On Brunswick Ground is a contemporary novel set in Melbourne. It draws on the violent death of journalist Jill Meagher in 2012 to explore the fear that her death evoked in local women afraid to walk the streets. The story is told through in first person by an unnamed narrator who is dealing with the absence of her partner Jack.
The story follows her around local haunts, meeting radio presenter Bernice who in her late 30s has decided the only way to have a baby is with IVF and a sperm donor. They drink at Sarah’s bar, a woman derailed by the reappearance of her daughter Mary who has converted to Islam and wears a burqa. By day the narrator works with Mitali as a gardner. All of the women are dealing with unresolved grief or loss.
The story moves slowly, revealing gradually the source of each woman’s pain. The setting is painstakingly and beautifully described with the menace of the recent murder a haunting backdrop. I found de Saint Phalle’s writing very fresh and some of her metaphors were lovely, like ‘A cocktail of seasons can whisk around in a single day’ as the perfect description of Melbourne’s unpredictable weather.
But you can overdo the metaphors and coming across them at a rate of about two a page was too clever for me and really diluted the power of her writing and at times they just didn’t work.
I mostly enjoyed the extreme close point of view and the slow meandering through these women’s lives but at times that too was overdone and I wished for some more narrative pace. But the development of each character and their conversations were very strong and convincing. I did tire a bit of the unusual tragedy that seemed to have befallen every character though. The number of mothers, fathers and so on who had died mysterious deaths in the outback and and the like detracted from the modern realism that de Saint Phalle is portraying. It just felt too unbelievable that nearly every character had endured unusual tragedies. But I particularly liked the reveal of the mysterious Jack’s absence and also the source of Mary’s decisions. But the lives of the other characters were wrapped up just a bit too neaty for my liking.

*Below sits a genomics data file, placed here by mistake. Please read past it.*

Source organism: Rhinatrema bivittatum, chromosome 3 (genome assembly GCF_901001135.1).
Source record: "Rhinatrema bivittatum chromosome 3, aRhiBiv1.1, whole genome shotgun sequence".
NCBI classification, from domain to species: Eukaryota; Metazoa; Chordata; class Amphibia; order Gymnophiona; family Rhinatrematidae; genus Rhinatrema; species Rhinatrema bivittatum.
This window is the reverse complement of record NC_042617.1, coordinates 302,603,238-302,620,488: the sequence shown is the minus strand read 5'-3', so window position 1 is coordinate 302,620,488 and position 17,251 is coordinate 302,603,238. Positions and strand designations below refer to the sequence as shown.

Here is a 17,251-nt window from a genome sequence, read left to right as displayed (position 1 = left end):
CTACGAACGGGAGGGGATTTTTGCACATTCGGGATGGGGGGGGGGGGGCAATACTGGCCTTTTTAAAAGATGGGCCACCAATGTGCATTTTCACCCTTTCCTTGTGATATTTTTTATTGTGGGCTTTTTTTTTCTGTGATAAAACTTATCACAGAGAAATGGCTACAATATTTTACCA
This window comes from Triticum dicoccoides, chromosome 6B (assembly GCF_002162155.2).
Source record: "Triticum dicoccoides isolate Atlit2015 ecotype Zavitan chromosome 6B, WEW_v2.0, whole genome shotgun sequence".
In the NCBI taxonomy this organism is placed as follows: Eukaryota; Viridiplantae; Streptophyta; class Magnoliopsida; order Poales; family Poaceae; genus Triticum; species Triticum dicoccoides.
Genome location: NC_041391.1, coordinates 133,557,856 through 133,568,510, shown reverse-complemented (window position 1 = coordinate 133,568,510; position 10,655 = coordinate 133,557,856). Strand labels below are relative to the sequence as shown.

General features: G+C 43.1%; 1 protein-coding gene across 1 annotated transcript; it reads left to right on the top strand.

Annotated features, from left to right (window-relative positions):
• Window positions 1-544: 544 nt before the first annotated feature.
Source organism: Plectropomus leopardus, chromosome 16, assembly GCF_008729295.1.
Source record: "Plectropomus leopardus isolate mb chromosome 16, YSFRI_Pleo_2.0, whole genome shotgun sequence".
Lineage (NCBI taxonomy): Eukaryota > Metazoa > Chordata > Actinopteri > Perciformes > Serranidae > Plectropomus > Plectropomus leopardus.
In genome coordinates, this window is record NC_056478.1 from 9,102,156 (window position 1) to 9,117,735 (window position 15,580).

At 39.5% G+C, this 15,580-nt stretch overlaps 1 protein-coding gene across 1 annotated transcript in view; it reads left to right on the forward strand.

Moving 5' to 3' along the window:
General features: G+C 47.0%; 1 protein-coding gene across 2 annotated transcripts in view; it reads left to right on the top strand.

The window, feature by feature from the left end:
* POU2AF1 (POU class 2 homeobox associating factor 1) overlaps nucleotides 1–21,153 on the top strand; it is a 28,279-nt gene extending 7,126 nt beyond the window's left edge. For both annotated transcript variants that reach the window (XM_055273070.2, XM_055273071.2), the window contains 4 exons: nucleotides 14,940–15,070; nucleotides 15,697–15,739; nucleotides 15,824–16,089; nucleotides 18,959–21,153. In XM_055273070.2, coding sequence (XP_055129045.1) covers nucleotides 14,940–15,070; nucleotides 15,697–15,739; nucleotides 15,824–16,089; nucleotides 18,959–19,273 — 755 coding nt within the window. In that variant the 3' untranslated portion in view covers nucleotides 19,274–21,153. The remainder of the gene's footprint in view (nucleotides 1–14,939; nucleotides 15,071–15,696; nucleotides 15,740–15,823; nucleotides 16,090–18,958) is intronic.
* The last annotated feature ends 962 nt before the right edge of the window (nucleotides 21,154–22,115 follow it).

This is a lovely story if you enjoy beautiful poetic writing, wise insight into the way women live today and a slow-moving story that puts its characters lives under microscope.